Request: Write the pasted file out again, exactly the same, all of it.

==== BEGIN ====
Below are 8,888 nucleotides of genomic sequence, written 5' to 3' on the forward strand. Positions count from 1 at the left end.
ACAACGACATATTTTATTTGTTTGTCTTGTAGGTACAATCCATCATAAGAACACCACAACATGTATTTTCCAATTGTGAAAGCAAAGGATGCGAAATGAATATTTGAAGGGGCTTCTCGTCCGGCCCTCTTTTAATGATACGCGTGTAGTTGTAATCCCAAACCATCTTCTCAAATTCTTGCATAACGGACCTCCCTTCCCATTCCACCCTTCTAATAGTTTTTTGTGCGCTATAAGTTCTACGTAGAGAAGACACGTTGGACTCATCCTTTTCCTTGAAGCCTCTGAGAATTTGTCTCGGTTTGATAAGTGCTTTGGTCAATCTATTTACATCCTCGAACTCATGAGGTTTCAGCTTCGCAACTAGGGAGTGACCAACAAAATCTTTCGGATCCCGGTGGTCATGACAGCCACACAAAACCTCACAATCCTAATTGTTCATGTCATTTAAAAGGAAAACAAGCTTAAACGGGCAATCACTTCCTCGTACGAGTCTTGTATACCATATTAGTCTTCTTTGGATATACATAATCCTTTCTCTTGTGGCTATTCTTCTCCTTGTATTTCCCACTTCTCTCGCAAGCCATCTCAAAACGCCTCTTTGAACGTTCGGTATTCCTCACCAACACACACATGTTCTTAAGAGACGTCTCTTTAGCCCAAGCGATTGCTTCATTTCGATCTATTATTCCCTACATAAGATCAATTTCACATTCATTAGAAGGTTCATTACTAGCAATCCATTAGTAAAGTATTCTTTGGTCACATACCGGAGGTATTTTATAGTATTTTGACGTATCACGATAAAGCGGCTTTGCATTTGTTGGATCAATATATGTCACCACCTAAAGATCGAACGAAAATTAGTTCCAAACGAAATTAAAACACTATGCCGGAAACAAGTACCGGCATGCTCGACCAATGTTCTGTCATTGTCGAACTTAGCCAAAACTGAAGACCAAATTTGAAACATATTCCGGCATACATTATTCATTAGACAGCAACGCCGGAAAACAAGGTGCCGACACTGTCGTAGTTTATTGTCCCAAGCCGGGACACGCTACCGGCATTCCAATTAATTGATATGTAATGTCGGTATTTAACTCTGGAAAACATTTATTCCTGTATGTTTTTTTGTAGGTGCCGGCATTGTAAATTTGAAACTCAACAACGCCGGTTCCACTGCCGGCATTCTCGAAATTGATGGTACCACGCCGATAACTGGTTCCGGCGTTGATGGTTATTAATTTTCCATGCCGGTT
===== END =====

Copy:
Below are 8,888 nucleotides of genomic sequence, written 5' to 3' on the forward strand. Positions count from 1 at the left end.
ACAACGACATATTTTATTTGTTTGTCTTGTAGGTACAATCCATCATAAGAACACCACAACATGTATTTTCCAATTGTGAAAGCAAAGGATGCGAAATGAATATTTGAAGGGGCTTCTCGTCCGGCCCTCTTTTAATGATACGCGTGTAGTTGTAATCCCAAACCATCTTCTCAAATTCTTGCATAACGGACCTCCCTTCCCATTCCACCCTTCTAATAGTTTTTTGTGCGCTATAAGTTCTACGTAGAGAAGACACGTTGGACTCATCCTTTTCCTTGAAGCCTCTGAGAATTTGTCTCGGTTTGATAAGTGCTTTGGTCAATCTATTTACATCCTCGAACTCATGAGGTTTCAGCTTCGCAACTAGGGAGTGACCAACAAAATCTTTCGGATCCCGGTGGTCATGACAGCCACACAAAACCTCACAATCCTAATTGTTCATGTCATTTAAAAGGAAAACAAGCTTAAACGGGCAATCACTTCCTCGTACGAGTCTTGTATACCATATTAGTCTTCTTTGGATATACATAATCCTTTCTCTTGTGGCTATTCTTCTCCTTGTATTTCCCACTTCTCTCGCAAGCCATCTCAAAACGCCTCTTTGAACGTTCGGTATTCCTCACCAACACACACATGTTCTTAAGAGACGTCTCTTTAGCCCAAGCGATTGCTTCATTTCGATCTATTATTCCCTACATAAGATCAATTTCACATTCATTAGAAGGTTCATTACTAGCAATCCATTAGTAAAGTATTCTTTGGTCACATACCGGAGGTATTTTATAGTATTTTGACGTATCACGATAAAGCGGCTTTGCATTTGTTGGATCAATATATGTCACCACCTAAAGATCGAACGAAAATTAGTTCCAAACGAAATTAAAACACTATGCCGGAAACAAGTACCGGCATGCTCGACCAATGTTCTGTCATTGTCGAACTTAGCCAAAACTGAAGACCAAATTTGAAACATATTCCGGCATACATTATTCATTAGACAGCAACGCCGGAAAACAAGGTGCCGACACTGTCGTAGTTTATTGTCCCAAGCCGGGACACGCTACCGGCATTCCAATTAATTGATATGTAATGTCGGTATTTAACTCTGGAAAACATTTATTCCTGTATGTTTTTTTGTAGGTGCCGGCATTGTAAATTTGAAACTCAACAACGCCGGTTCCACTGCCGGCATTCTCGAAATTGATGGTACCACGCCGATAACTGGTTCCGGCGTTGATGGTTATTAATTTTCCATGCCGGTT